Association & Nonprofit CEOs:
- When was the last time you really looked at your association’s financial systems and safeguards? Your members and boards assume you are protecting the funds you hold on behalf of your members and organization.
- Think what happens to your career if you violate that trust?
- Are you following financial checks and balances to ensure the funds you manage for the association?
- Have you shared any concerns with your CEO and boards?
- If not, who is going to protect you and your organization?
Here’s the recent story from the Washington Post:
- An administrative assistant admitted Monday to stealing more than $5 million from the Association of American Medical Colleges (AAMC) one of the largest embezzlement schemes from a Washington area nonprofit organization.
- A Washington Post analysis last month of federal disclosure records filed by nonprofit groups across the country revealed more than 1,000 “significant diversions” of assets at such organizations. Many of the diversions identified by The Post were described as acts of theft and fraud carried out by insiders, contractors and investment advisers.
- As an administrative assistant, Green had sole sign-off power on invoices up to about $20,000.
- “We are truly stunned,” Darrell G. Kirch, the AAMC’s president and chief executive, said in a statement that referred to Green as a “long-time, trusted employee.”
Trust but verifyWhen I owned an association management company, protecting the assets of my clients was a “what keeps you up at night” issue. I engaged a certified fraud examiner to establish systems and processes to reduce the chance for fraud and embezzlement. Afterwards, I slept better!
I wrote about embezzlement in May of 2012 in Ripped from the Headlines: 5 Steps to Protect Associations from Embezzlers
The newest case of embezzlement generated a lot of chatter in the ASAE online engagement area. Here are some selected comments from association management professionals via ASAE Collaborate:
Chad Rummel, M.Ed., Executive Director, Society for Personality and Social Psychology
- I am taking over an organization that, in the last year, discovered embezzlement that had taken place over the course of the last three years ($350k+). In our situation, the issue should have been blatantly obvious and our board/management has owned its lack of internal control and instituted correction.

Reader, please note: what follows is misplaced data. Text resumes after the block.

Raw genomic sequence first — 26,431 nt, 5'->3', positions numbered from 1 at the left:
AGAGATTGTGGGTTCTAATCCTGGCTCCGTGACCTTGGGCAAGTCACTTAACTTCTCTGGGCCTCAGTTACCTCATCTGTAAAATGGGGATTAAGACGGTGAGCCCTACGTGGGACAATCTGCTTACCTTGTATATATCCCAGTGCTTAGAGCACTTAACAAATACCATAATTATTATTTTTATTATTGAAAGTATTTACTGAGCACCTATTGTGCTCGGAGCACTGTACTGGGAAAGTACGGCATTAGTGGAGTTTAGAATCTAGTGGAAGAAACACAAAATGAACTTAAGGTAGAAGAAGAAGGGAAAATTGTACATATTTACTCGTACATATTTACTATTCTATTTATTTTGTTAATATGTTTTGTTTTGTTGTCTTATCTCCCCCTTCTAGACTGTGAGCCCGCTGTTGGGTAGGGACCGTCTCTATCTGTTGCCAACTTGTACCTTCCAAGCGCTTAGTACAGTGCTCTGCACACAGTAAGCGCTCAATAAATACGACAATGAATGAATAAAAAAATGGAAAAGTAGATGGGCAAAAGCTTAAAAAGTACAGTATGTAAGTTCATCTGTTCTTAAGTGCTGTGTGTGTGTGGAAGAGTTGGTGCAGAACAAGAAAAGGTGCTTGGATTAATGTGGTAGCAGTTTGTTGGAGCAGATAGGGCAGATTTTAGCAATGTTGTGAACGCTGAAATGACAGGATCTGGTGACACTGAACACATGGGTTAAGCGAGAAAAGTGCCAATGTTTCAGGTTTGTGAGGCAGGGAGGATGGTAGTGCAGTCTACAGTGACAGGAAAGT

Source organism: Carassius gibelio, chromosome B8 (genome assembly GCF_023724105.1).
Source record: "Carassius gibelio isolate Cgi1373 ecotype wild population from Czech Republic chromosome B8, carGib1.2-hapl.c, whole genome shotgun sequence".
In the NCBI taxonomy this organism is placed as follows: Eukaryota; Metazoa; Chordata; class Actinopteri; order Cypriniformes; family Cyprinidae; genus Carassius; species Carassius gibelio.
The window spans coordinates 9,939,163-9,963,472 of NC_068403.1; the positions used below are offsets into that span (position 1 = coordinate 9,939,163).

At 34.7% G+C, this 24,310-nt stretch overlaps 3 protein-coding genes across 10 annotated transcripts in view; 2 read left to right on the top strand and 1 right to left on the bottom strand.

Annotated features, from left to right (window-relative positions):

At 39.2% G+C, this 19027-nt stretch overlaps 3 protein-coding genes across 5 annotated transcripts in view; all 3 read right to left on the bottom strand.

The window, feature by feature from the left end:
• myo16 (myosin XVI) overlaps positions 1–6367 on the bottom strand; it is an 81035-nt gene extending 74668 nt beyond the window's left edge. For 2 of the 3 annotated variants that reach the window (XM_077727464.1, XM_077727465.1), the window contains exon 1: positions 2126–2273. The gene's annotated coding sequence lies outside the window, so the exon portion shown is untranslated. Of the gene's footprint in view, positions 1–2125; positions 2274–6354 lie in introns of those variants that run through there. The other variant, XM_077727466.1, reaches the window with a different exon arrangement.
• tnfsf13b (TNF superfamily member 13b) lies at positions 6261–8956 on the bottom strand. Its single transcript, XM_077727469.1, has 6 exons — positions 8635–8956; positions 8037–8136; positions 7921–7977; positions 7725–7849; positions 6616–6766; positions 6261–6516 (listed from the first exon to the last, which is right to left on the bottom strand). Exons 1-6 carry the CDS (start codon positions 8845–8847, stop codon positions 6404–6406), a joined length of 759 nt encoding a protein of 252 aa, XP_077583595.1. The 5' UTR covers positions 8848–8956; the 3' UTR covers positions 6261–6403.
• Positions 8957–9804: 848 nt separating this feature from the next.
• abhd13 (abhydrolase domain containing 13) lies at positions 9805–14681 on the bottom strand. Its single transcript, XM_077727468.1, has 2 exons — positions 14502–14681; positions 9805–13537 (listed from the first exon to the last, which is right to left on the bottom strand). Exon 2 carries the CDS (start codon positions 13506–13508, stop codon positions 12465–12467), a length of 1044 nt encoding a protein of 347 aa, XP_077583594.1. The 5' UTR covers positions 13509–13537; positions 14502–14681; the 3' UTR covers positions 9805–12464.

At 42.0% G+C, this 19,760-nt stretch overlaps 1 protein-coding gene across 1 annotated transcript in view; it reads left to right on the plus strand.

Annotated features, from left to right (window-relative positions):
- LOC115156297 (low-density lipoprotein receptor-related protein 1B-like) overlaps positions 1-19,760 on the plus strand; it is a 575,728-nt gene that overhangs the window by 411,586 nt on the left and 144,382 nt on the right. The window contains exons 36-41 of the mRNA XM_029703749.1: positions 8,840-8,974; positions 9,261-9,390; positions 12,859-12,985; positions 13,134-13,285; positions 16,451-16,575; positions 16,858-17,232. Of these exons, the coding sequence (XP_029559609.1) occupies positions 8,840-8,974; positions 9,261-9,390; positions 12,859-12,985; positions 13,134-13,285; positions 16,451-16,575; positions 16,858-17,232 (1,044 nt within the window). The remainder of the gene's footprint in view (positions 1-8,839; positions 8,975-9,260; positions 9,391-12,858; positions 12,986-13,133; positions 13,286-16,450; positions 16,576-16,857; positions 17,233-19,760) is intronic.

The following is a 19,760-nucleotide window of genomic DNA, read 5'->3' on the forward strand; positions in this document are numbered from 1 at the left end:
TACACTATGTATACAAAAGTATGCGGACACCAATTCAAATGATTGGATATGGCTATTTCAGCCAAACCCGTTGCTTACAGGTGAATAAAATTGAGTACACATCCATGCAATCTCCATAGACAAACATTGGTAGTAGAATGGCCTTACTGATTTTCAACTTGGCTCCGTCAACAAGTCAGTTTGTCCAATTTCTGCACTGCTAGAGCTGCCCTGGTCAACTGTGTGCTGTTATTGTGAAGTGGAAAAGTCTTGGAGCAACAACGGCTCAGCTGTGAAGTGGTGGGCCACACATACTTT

- When something like this happens, how do you convince your membership that the association is to be trusted? How do you convince your sponsors and donors that they should still support you?
- I've encountered several examples of nonprofits that suffered from fraud, embezzlement, etc. In every case, the nonprofit had a history of being audited and receiving either unqualified opinions (i.e., no problems) or opinions with very minor qualifications unrelated to the areas of fraud. In one case, a nonprofit with $1 million in revenues received unqualified audit opinions routinely, despite not having reconciled its operating checkbook in 13 years!
- If an organization wants to test its financial systems for fraud and abuse, there are better, though usually more expensive, tools than a financial audit. Financial audits are a good thing, but it's important to remember what they are designed to do - and what their limitations are.
- First thought (speaking from experience)... when policies are implemented such as "We do not give checks back to a requester, but will instead mail them on the requester's behalf." and when the rest of the staff grumble about that policy... your senior accounting staff (the CFO) needs courage and extremely thick skin with the full support of the CEO so that policies aren't altered and are indeed followed.
- Persons with check signing authority should have intimate knowledge of vendors, contracts, deliverables, budgets as well as the courage to put down their pen if any small item seems not quite right.
- Sadly I think it is a lack of courage that we are mostly lacking. I just don't see enough folks willing to question or press pause or say no. That is the Achilles heal.
- Internal controls are vital for any association. Truth is, most of us do not meet the guidelines for segregation of duties set by GAAP. Even some of the largest associations would not, as the number of staff required to truly meet the requirements require too many staff. Just about every association is getting a statement in their management letter regarding segregation of duties, unless they have a very large finance department.
- So, as an association CEO, are you monitoring your financial and accounting systems? Have you conducted an outside review of your systems and processes? Have you considered using a certified fraud examiner to conduct this review?